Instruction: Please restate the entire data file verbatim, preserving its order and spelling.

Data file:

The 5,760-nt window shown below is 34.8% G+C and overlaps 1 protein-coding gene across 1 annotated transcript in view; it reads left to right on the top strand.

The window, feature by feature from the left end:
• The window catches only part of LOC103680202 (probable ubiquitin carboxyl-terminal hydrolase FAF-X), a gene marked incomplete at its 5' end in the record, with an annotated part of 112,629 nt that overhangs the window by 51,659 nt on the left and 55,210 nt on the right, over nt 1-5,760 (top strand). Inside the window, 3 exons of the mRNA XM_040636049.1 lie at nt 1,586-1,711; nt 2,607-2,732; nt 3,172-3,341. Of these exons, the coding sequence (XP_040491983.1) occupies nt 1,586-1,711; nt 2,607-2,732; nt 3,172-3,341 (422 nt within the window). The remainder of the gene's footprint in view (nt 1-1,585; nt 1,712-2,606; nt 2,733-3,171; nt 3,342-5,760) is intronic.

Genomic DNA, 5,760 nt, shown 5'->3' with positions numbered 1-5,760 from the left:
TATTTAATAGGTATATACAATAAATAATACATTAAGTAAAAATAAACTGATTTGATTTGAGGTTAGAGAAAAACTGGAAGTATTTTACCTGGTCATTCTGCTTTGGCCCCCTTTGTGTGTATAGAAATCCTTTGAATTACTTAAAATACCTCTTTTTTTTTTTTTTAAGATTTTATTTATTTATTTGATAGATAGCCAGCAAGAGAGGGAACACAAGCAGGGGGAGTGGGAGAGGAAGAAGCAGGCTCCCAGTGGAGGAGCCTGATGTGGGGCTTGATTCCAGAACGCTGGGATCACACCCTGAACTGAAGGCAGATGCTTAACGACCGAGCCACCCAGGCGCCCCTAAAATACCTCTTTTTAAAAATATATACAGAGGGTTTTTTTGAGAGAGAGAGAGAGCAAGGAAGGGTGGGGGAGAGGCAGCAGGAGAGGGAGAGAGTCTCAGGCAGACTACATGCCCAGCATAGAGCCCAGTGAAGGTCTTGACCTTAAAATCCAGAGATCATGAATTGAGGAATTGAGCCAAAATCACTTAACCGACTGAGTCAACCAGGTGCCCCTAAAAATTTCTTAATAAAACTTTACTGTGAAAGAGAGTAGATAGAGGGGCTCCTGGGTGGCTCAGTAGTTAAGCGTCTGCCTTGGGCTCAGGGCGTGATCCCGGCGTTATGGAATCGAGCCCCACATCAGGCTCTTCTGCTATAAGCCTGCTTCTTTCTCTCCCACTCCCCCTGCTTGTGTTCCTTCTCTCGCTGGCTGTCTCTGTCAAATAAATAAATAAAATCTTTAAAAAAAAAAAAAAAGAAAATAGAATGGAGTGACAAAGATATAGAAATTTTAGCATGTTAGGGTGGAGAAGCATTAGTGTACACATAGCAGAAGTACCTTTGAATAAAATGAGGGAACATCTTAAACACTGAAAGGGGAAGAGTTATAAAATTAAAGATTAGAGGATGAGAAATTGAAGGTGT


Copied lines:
The 5,760-nt window shown below is 34.8% G+C and overlaps 1 protein-coding gene across 1 annotated transcript in view; it reads left to right on the top strand.

The window, feature by feature from the left end:
• The window catches only part of LOC103680202 (probable ubiquitin carboxyl-terminal hydrolase FAF-X), a gene marked incomplete at its 5' end in the record, with an annotated part of 112,629 nt that overhangs the window by 51,659 nt on the left and 55,210 nt on the right, over nt 1-5,760 (top strand). Inside the window, 3 exons of the mRNA XM_040636049.1 lie at nt 1,586-1,711; nt 2,607-2,732; nt 3,172-3,341. Of these exons, the coding sequence (XP_040491983.1) occupies nt 1,586-1,711; nt 2,607-2,732; nt 3,172-3,341 (422 nt within the window). The remainder of the gene's footprint in view (nt 1-1,585; nt 1,712-2,606; nt 2,733-3,171; nt 3,342-5,760) is intronic.

Genomic DNA, 5,760 nt, shown 5'->3' with positions numbered 1-5,760 from the left:
TATTTAATAGGTATATACAATAAATAATACATTAAGTAAAAATAAACTGATTTGATTTGAGGTTAGAGAAAAACTGGAAGTATTTTACCTGGTCATTCTGCTTTGGCCCCCTTTGTGTGTATAGAAATCCTTTGAATTACTTAAAATACCTCTTTTTTTTTTTTTTAAGATTTTATTTATTTATTTGATAGATAGCCAGCAAGAGAGGGAACACAAGCAGGGGGAGTGGGAGAGGAAGAAGCAGGCTCCCAGTGGAGGAGCCTGATGTGGGGCTTGATTCCAGAACGCTGGGATCACACCCTGAACTGAAGGCAGATGCTTAACGACCGAGCCACCCAGGCGCCCCTAAAATACCTCTTTTTAAAAATATATACAGAGGGTTTTTTTGAGAGAGAGAGAGAGCAAGGAAGGGTGGGGGAGAGGCAGCAGGAGAGGGAGAGAGTCTCAGGCAGACTACATGCCCAGCATAGAGCCCAGTGAAGGTCTTGACCTTAAAATCCAGAGATCATGAATTGAGGAATTGAGCCAAAATCACTTAACCGACTGAGTCAACCAGGTGCCCCTAAAAATTTCTTAATAAAACTTTACTGTGAAAGAGAGTAGATAGAGGGGCTCCTGGGTGGCTCAGTAGTTAAGCGTCTGCCTTGGGCTCAGGGCGTGATCCCGGCGTTATGGAATCGAGCCCCACATCAGGCTCTTCTGCTATAAGCCTGCTTCTTTCTCTCCCACTCCCCCTGCTTGTGTTCCTTCTCTCGCTGGCTGTCTCTGTCAAATAAATAAATAAAATCTTTAAAAAAAAAAAAAAAGAAAATAGAATGGAGTGACAAAGATATAGAAATTTTAGCATGTTAGGGTGGAGAAGCATTAGTGTACACATAGCAGAAGTACCTTTGAATAAAATGAGGGAACATCTTAAACACTGAAAGGGGAAGAGTTATAAAATTAAAGATTAGAGGATGAGAAATTGAAGGTGT